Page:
Mastering Muay Thai Footwork….Starts at the Lead Foot
Watching Muay Thai, it’s hard to tell how important the feet are.
But if you watch closely, you can see it…no step is wasted (pun intended).
In particular, when starting out to learn Muay Thai…the very first part is learning the mechanics of movement. The movement of the feet, the hips, the torso, the shoulders, the hands….etc…
For me, looking back at my 8 years of intense training in Muay Thai….if I were to do it all over again…I would have spent a ton more time developing my feet first, before trying to focus on developing the other parts of the body. I believe it would have shaved off 4 years of time to get to where I’m at.
Most people coming in to Muay Thai, living in the Western world….are accustomed to wearing modern footwear. …and this footwear…as great as it is for getting around, has caused our feet to grow weak….
We step forward and land with our heels instead of on the balls of the feet…
Our toes are practically unused…for men and women who wear fashionable footwear…that get super pointy at the tops…crams the toes unnaturally together…
The first part of learning Muay Thai, is learning the footwork..
- Developing the strength of the feet and toes to ‘grip’ the floor
- Creating the mind body connection between our toes and our brain
- Learning to balance ourselves to move gracefully on bare feet.
Check out this typically Muay Thai fight and just watch the footwork….watch how the feet move in line with everything that’s going on up top.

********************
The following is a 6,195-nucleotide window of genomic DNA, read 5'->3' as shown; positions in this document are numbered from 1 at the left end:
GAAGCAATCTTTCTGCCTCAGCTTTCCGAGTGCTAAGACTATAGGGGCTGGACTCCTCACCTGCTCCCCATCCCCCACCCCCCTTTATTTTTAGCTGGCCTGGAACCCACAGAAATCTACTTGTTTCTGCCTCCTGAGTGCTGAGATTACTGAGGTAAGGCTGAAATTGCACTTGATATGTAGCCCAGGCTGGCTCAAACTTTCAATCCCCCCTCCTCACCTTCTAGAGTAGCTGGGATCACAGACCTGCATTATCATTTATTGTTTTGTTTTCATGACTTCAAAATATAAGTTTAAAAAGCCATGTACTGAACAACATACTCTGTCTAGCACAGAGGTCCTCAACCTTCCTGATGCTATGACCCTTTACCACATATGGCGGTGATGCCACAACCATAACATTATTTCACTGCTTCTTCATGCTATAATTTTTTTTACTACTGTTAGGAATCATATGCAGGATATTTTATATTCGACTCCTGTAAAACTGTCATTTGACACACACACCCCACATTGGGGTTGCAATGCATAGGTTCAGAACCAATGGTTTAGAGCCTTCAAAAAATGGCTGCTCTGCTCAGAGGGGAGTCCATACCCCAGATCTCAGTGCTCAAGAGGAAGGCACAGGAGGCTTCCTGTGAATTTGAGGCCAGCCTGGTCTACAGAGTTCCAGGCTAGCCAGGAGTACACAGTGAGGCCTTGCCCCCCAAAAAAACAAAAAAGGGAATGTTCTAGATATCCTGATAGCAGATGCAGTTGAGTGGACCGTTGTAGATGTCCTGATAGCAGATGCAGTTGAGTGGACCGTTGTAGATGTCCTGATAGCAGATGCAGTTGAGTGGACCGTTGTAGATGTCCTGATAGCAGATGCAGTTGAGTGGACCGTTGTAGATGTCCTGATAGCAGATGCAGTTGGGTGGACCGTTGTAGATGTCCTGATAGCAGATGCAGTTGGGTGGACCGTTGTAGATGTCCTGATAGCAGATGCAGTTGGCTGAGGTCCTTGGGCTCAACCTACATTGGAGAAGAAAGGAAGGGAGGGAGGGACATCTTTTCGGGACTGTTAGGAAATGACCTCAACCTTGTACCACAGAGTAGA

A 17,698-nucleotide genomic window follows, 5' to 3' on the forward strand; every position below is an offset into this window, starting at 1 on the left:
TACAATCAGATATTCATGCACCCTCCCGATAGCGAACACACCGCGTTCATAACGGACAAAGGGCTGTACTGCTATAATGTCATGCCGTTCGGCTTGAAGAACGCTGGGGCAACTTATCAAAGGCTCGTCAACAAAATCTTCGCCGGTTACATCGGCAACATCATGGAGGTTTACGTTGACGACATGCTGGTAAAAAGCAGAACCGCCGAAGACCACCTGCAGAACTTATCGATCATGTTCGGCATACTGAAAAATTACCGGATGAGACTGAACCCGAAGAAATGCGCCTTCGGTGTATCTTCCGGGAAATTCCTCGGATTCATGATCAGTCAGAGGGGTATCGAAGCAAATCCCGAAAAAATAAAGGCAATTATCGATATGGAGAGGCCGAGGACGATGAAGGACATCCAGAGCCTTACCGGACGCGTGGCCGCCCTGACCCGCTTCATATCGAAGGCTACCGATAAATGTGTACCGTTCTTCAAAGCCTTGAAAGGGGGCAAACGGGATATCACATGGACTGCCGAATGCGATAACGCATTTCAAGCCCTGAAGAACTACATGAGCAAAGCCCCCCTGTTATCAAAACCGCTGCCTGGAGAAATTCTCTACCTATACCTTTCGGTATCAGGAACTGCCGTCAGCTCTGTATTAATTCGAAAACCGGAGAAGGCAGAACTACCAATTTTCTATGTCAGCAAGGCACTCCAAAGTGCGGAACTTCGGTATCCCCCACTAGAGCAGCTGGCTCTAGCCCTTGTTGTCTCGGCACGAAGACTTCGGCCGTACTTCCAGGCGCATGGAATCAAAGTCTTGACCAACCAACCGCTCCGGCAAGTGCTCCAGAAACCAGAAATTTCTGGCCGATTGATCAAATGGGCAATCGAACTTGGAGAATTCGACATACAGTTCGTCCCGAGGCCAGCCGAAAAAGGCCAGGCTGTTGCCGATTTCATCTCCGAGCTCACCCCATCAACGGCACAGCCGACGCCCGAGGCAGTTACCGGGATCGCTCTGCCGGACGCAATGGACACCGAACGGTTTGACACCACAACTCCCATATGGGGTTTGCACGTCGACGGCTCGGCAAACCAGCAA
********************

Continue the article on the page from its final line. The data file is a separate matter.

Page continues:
With that strong footwork…these fighters look as if they’re floating about the ring, moving gracefully..instead of stuck in place
Where to Start Training the Feet for Muay Thai
Training the strength of the lead foot (toes included) to move as you want it is the first step to developing a strong striking and moving base…..This week, we’ll be focusing on developing a stronger lead feet, which will be the base of the majority of your strikes and your ability to move.
- When moving, the lead foot stays pointed in the direction of the opponent…the straighter the better…like a compass pointing at the north star
- For underdeveloped feet, the big toe will want to come up, actively force it down in your strikes.
- Utilize the toes…gripping them down into the ground for added power and stability.
- Continuing to train for power on the bag, without the strength to keep the feet rooted to the ground
- Turning the foot away from the opponent when moving or striking – this is natural since our feet will always move us toward anatomical neutral unless we act upon it.
Also….the most difficult technique to maintain that lead foot strength is for the rear knee…..I made a vid…haven’t made the corresponding blog article but it’ll be up later this week. In the meantime..for bonus points…check out these vids on the breakdown of the knee.
See y’all in class!